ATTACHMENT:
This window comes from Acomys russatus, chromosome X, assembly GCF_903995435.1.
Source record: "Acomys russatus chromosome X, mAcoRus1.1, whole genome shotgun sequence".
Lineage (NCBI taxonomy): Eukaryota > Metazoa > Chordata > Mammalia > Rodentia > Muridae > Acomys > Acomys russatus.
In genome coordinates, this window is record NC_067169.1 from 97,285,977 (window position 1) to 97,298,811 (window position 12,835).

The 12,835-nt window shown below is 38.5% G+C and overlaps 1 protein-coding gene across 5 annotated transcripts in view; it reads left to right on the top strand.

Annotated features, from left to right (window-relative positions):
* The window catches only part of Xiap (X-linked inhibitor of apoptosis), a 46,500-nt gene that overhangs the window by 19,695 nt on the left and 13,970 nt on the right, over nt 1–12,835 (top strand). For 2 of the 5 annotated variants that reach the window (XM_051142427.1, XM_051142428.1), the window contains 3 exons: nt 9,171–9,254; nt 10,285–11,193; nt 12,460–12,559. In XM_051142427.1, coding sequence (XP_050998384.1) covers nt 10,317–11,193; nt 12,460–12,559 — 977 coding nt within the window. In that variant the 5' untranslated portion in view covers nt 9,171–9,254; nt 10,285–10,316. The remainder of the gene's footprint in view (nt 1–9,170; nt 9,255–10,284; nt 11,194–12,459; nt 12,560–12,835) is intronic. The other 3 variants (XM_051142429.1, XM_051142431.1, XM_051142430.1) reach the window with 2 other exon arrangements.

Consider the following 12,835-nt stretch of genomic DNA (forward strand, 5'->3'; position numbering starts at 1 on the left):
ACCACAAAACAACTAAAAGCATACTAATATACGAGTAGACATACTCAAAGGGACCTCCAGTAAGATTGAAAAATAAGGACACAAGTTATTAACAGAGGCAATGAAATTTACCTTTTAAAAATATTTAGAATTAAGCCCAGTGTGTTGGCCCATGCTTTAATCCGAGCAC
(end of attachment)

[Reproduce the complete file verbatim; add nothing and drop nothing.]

This window comes from Acomys russatus, chromosome X, assembly GCF_903995435.1.
Source record: "Acomys russatus chromosome X, mAcoRus1.1, whole genome shotgun sequence".
Lineage (NCBI taxonomy): Eukaryota > Metazoa > Chordata > Mammalia > Rodentia > Muridae > Acomys > Acomys russatus.
In genome coordinates, this window is record NC_067169.1 from 97,285,977 (window position 1) to 97,298,811 (window position 12,835).

The 12,835-nt window shown below is 38.5% G+C and overlaps 1 protein-coding gene across 5 annotated transcripts in view; it reads left to right on the top strand.

Annotated features, from left to right (window-relative positions):
* The window catches only part of Xiap (X-linked inhibitor of apoptosis), a 46,500-nt gene that overhangs the window by 19,695 nt on the left and 13,970 nt on the right, over nt 1–12,835 (top strand). For 2 of the 5 annotated variants that reach the window (XM_051142427.1, XM_051142428.1), the window contains 3 exons: nt 9,171–9,254; nt 10,285–11,193; nt 12,460–12,559. In XM_051142427.1, coding sequence (XP_050998384.1) covers nt 10,317–11,193; nt 12,460–12,559 — 977 coding nt within the window. In that variant the 5' untranslated portion in view covers nt 9,171–9,254; nt 10,285–10,316. The remainder of the gene's footprint in view (nt 1–9,170; nt 9,255–10,284; nt 11,194–12,459; nt 12,560–12,835) is intronic. The other 3 variants (XM_051142429.1, XM_051142431.1, XM_051142430.1) reach the window with 2 other exon arrangements.

Consider the following 12,835-nt stretch of genomic DNA (forward strand, 5'->3'; position numbering starts at 1 on the left):
ACCACAAAACAACTAAAAGCATACTAATATACGAGTAGACATACTCAAAGGGACCTCCAGTAAGATTGAAAAATAAGGACACAAGTTATTAACAGAGGCAATGAAATTTACCTTTTAAAAATATTTAGAATTAAGCCCAGTGTGTTGGCCCATGCTTTAATCCGAGCAC